Anda di halaman 1dari 30

Introduction

• It has been reported that microbial hazards are the single major cause
of nearly 80% of human mortality in India.
• Children are the worst affected, especially in rural areas and urban
slums and one third of all deaths of all children below five years of
age in India are attributed to diarrhea and pneumonia (Srikanth,
2009).
• The major enteric pathogens that account for most of the diarrheal
death, particularly in developing countries, are enterotoxigenic E. coli,
rotavirus, Vibrio cholera, and species of shigella, which are spread
through contaminated water and food or from person to person (Qadri
et al., 2005).
1 1
Introduction
• It is reported that many states in India still have outbreaks of
cholera. During 1996-2006, at least 222,038 were affected by
cholera (Kanugo et al., 2010).
• A study on hepatitis E infections conducted in India revealed
that 70% of the cases are due to contaminated water and 20%
due to food (Gerba and Rose, 2003).
• According to UNICEF ~ 9% of global child deaths are due to
diarrhoea.
• WHO claims that gastroenteritis infection is responsible for
760,000 child deaths annually. Unfortunately, India accounts
for the highest number of deaths (24%)- around 100,000
child deaths per year. (WHO media centre, Diarrhoeal
disease. http://www.who.int/mediacentre/factsheets/fs330/en
(2013).

1 2
Disinfection and Sterilization

• Disinfection – does not provide complete destruction of all


microorganism – not even all pathogenic organism

– Hepatitis virus and polio virus are, for example are not
completely deactivated by most disinfectants

• Sterilization: complete destruction of all organisms,


including bacteria, amebic cysts, algae, spores, and viruses.

3
Disinfectants
• Several disinfectants are available – No disinfectant is perfect
• Characteristics of good disinfectant
– ability to kill or neutralise all pathogenic organisms and reduce the
contamination to below the minimum prescribed standards under
normal operating conditions;
– lack of characteristics that results in risks to people and the
environment;
– not results in risks to human health and environment due to
handling, shipping, and storage
– not results in toxic disinfection by-products that may harm human
health and environment;
– be reliable; and affordable capital and operation and maintenance
(O&M) costs.

1 4
Disinfectants

• Types of disinfection

– Chemical

• Examples: Chlorine, chlorine dioxides, ozone, noble metals,


KMnO4, excess lime, bromine, iodine

– Physical

• UV radiation, x-ray, microwave irradiation, ultrasonic


disruption, heating

1 5
Nanosilver based products in market

cartridge

Silver nanoparticles Silver impregnated carbon

1 6
1 7
1 8
Mechanism of disinfection

• Damage to cell wall – penicillin


• Alteration of cell permeability – detergents, phenolic
compounds
• Alteration of the colloidal nature of the protoplasm- heat,
radiation, alkaline and acidic agents
• Alteration of the organism DNA or RNA - UV
• Inhibition of the enzyme activity -chlorination

1 9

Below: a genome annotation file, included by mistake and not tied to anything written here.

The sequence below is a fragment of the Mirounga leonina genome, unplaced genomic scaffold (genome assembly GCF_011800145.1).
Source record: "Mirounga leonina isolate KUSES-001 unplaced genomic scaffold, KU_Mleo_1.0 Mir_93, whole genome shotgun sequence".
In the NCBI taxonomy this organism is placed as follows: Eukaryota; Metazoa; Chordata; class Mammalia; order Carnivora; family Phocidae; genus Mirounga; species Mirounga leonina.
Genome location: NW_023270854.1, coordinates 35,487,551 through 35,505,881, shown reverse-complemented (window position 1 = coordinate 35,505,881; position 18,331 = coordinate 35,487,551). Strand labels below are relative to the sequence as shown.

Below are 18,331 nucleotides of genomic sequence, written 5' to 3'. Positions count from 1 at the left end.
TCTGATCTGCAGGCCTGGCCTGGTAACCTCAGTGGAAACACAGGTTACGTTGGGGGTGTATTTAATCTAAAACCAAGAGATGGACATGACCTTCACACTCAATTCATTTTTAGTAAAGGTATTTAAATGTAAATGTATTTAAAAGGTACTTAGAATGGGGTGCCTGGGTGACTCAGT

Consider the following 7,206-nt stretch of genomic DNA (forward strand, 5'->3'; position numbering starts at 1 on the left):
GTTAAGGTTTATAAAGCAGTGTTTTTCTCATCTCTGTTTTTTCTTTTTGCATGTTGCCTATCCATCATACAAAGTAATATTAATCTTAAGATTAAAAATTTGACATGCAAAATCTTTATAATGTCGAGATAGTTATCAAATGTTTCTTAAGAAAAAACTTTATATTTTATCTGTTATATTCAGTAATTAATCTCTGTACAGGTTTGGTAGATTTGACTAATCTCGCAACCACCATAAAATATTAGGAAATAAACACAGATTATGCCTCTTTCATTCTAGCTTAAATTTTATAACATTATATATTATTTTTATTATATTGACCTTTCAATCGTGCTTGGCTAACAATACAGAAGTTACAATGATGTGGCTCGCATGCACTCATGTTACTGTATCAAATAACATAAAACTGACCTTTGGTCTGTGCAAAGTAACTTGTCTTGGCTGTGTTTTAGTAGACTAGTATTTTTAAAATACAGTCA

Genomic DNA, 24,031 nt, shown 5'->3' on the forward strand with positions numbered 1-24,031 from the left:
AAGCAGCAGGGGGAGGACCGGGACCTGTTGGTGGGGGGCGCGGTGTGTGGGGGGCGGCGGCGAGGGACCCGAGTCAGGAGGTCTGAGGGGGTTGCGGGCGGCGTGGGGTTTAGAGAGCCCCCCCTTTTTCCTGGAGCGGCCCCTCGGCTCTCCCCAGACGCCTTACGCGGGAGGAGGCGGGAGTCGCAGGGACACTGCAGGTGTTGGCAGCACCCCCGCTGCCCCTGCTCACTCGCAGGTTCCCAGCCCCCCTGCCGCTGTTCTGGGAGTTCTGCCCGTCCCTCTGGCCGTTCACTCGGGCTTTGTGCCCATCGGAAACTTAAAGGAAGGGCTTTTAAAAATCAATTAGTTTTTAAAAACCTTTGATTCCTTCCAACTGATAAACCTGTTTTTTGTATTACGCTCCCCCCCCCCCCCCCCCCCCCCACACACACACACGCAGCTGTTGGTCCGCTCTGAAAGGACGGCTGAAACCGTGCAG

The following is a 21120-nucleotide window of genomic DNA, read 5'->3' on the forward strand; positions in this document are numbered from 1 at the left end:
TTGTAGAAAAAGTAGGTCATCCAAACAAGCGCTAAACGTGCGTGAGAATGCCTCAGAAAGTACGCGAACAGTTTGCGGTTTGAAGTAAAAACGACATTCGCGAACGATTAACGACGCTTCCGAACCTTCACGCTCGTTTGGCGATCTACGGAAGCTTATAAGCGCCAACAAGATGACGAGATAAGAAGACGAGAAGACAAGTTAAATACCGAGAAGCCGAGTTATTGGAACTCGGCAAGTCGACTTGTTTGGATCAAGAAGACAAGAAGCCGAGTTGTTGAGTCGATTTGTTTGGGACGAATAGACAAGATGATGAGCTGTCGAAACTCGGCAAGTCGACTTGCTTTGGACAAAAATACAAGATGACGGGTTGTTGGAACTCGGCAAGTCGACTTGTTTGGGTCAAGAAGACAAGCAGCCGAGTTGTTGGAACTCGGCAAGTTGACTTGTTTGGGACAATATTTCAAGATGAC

Rate of disinfection
• Factors influencing disinfectant –
– Contact time; concentration of the disinfectant; intensity of
physical agents; temperature; types of organism and nature
of the suspending liquid
• Involves many step and not simple
• Contact time – for a given conc. of disinfectant, longer
the contact time, greater the kill (Chicks, 1908)
– The rate of bacterial kill is directly proportional to the
number of living organism remaining at specified time

dN t
= −kN t .............................(1)
dt
1 10
Rate of disinfection

0
CD=Chlorine dose
-log (Nt/No)

CD1

CD3 CD2

CD1< CD2<CD3
6

0.1 Time, min 15


1
Rate of disinfection
• Concentration of disinfectant – the inactivation rate constant is α
concentration (Watson, 1908)
k = k ' C n − − − − − − − − − − − − − − − −(2)
– k– inactivation rate constant
– k’ – die off constant; n- coefficient of dilution; C-
concentration of disinfectant
• Combined the equation 1 and 2 (Hass and Kara, 1984)
dN t
= −k 'C n N t
dt n = 1 – both conc. and
time are equally
Nt important
ln = − k ' C n t − − − − − − − −(3) n >1 – conc. is more
N0 important than time
n<1 – time is more
1 1 1  N 
ln C = − ln t + ln  '  − ln t  important than conc.
n n k  NO 
1
Departure from rate law

lag
-log (Nt/No)

Lag and
tailing
tailing

Time, min Time, min Time, min

-Assignment – find out the reasons for the departure from


rate law
1 13
• Problem. Estimate the time required for a 99.9%
kill for a chlorine dosage of 0.05 mg/L at a
temperature of 20 0C and a pH of 8.5 using the
expression given below. The expression was
developed base on the laboratory experiment
conducted at 5oC using a batch reactor.
Nt
ln = −10.48C 1.2 t
N0
Hint
t t E (T2 − T1 )
E = 26,000 J/mole
ln =
R = 8.3144 J/mole.K
t2 RT1T2
1
Chlorination
• 1810: Discovery of
chlorine as a disinfectant
(H. Davy)
• 1879: Formulation of
Germ Theory (L. Pasteur)
• 1902: Use of chlorine as
a disinfectant in drinking
water supply (calcium
hypochlorite, Belgium)
• 1908 Use of chlorine as a
disinfectant in municipal
supply, New Jersey

1 15
Chlorination
• The use of chlorine as disinfecting agents
• Merits
• cheap compared to other disinfecting agents
• readily available in various forms including gaseous
form (Cl2, ClO2), liquid or solid (sodium hypochlorite,
calcium hypochlorite).
• effective against wide spectrum of microorganisms.
[Chlorine dioxide is preferred over other chlorine
compounds when virus disinfection is needed]
• easy to apply and has relatively high solubility.
• stable and hence maintaining residual chlorine to take
care of future contamination is easy.
1 16
• Demerits
• chlorine gas is very toxic and corrosive and requires
careful handling
• can cause odour problems especially in the presence
of phenols
• free and combined chlorine residues are toxic to
aquatic organism
• formation of persistent, toxic and bio-accumulative